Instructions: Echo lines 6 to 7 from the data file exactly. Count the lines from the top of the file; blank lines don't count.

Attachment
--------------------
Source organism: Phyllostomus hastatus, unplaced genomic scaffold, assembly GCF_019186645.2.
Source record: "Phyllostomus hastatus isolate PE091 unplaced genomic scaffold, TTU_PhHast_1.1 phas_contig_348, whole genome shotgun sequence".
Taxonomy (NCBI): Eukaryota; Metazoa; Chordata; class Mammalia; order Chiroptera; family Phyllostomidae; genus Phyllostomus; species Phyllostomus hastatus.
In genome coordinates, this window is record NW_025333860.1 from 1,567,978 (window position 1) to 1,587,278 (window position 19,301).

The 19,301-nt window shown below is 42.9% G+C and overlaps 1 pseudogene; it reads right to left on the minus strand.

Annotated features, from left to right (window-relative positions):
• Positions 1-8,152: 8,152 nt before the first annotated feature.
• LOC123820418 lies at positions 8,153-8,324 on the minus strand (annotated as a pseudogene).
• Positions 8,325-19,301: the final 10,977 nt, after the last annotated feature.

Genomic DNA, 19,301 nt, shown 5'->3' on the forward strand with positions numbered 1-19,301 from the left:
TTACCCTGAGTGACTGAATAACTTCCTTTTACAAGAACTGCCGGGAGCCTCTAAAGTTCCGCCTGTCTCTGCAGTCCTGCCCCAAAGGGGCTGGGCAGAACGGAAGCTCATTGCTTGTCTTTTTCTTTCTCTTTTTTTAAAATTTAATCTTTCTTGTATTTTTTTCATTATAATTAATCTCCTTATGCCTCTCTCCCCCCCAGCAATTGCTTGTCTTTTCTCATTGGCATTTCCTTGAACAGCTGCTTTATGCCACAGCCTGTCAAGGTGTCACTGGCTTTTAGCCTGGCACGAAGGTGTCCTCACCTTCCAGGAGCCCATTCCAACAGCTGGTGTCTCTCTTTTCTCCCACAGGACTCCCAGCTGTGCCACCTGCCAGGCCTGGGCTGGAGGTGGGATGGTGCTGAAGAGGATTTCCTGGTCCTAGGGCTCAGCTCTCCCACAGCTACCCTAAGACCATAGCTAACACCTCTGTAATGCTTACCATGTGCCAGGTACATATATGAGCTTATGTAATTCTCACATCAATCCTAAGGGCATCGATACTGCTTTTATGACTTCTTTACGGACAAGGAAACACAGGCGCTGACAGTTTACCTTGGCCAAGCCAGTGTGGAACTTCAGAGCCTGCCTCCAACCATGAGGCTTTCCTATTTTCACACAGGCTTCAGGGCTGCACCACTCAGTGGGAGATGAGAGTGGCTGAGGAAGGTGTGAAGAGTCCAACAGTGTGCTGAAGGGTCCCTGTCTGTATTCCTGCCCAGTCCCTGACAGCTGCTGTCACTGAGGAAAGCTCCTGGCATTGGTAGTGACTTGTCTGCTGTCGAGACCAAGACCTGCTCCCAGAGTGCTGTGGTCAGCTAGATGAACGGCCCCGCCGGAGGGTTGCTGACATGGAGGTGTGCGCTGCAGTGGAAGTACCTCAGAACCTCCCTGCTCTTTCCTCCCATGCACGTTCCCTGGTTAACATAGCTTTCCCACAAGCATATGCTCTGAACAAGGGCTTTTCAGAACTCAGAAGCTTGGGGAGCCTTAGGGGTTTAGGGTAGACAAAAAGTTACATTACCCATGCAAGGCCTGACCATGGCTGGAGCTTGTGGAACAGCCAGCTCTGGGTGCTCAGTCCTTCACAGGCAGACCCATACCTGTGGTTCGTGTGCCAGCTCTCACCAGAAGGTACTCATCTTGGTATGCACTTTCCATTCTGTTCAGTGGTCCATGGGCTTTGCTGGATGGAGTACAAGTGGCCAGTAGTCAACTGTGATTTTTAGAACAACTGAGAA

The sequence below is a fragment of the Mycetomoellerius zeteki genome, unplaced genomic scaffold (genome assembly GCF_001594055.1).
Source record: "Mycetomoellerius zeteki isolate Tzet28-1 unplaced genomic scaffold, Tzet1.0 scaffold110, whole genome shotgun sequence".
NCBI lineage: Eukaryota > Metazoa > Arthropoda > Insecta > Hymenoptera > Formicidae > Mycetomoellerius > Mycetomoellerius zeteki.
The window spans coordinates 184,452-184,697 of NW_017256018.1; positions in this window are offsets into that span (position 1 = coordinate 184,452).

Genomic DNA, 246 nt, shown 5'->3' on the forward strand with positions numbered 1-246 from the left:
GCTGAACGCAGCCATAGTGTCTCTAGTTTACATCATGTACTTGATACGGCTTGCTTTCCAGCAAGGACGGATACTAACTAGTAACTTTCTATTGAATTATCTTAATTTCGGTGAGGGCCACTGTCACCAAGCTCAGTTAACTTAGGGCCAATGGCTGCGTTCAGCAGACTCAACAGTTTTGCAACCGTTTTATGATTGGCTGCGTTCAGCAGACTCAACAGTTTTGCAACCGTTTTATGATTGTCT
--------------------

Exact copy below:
Annotated features, from left to right (window-relative positions):
• Positions 1-8,152: 8,152 nt before the first annotated feature.